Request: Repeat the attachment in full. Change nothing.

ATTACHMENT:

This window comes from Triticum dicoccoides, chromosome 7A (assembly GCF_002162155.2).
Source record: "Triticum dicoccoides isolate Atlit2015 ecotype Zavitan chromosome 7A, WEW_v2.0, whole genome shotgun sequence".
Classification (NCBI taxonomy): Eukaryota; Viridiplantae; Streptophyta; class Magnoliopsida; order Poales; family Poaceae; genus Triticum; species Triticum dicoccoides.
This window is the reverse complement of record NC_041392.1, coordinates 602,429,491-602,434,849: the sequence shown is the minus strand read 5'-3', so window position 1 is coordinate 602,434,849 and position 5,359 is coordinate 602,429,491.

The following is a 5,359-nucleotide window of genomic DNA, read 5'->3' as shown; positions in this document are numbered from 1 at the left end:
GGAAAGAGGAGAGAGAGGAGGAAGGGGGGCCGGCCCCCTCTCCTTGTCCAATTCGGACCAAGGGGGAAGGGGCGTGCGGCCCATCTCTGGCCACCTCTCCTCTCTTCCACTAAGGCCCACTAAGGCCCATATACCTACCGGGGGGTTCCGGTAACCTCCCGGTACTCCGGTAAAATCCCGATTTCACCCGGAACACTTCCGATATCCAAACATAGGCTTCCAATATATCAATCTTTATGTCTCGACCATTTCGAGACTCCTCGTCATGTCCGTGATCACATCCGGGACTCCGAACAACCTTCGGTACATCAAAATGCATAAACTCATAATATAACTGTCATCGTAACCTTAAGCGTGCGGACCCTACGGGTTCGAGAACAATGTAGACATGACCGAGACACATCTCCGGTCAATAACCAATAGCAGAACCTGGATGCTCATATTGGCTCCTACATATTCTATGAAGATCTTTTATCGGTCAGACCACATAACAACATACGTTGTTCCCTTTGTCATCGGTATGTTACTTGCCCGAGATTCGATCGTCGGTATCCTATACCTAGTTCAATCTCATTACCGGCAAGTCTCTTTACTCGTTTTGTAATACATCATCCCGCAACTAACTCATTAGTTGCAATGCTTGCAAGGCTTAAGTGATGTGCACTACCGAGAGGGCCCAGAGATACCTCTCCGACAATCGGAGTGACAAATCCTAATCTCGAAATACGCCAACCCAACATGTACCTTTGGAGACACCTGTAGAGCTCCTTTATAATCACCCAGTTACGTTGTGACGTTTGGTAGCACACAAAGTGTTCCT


This window comes from Triticum dicoccoides, chromosome 7A (assembly GCF_002162155.2).
Source record: "Triticum dicoccoides isolate Atlit2015 ecotype Zavitan chromosome 7A, WEW_v2.0, whole genome shotgun sequence".
Classification (NCBI taxonomy): Eukaryota; Viridiplantae; Streptophyta; class Magnoliopsida; order Poales; family Poaceae; genus Triticum; species Triticum dicoccoides.
This window is the reverse complement of record NC_041392.1, coordinates 602,429,491-602,434,849: the sequence shown is the minus strand read 5'-3', so window position 1 is coordinate 602,434,849 and position 5,359 is coordinate 602,429,491.

The following is a 5,359-nucleotide window of genomic DNA, read 5'->3' as shown; positions in this document are numbered from 1 at the left end:
GGAAAGAGGAGAGAGAGGAGGAAGGGGGGCCGGCCCCCTCTCCTTGTCCAATTCGGACCAAGGGGGAAGGGGCGTGCGGCCCATCTCTGGCCACCTCTCCTCTCTTCCACTAAGGCCCACTAAGGCCCATATACCTACCGGGGGGTTCCGGTAACCTCCCGGTACTCCGGTAAAATCCCGATTTCACCCGGAACACTTCCGATATCCAAACATAGGCTTCCAATATATCAATCTTTATGTCTCGACCATTTCGAGACTCCTCGTCATGTCCGTGATCACATCCGGGACTCCGAACAACCTTCGGTACATCAAAATGCATAAACTCATAATATAACTGTCATCGTAACCTTAAGCGTGCGGACCCTACGGGTTCGAGAACAATGTAGACATGACCGAGACACATCTCCGGTCAATAACCAATAGCAGAACCTGGATGCTCATATTGGCTCCTACATATTCTATGAAGATCTTTTATCGGTCAGACCACATAACAACATACGTTGTTCCCTTTGTCATCGGTATGTTACTTGCCCGAGATTCGATCGTCGGTATCCTATACCTAGTTCAATCTCATTACCGGCAAGTCTCTTTACTCGTTTTGTAATACATCATCCCGCAACTAACTCATTAGTTGCAATGCTTGCAAGGCTTAAGTGATGTGCACTACCGAGAGGGCCCAGAGATACCTCTCCGACAATCGGAGTGACAAATCCTAATCTCGAAATACGCCAACCCAACATGTACCTTTGGAGACACCTGTAGAGCTCCTTTATAATCACCCAGTTACGTTGTGACGTTTGGTAGCACACAAAGTGTTCCT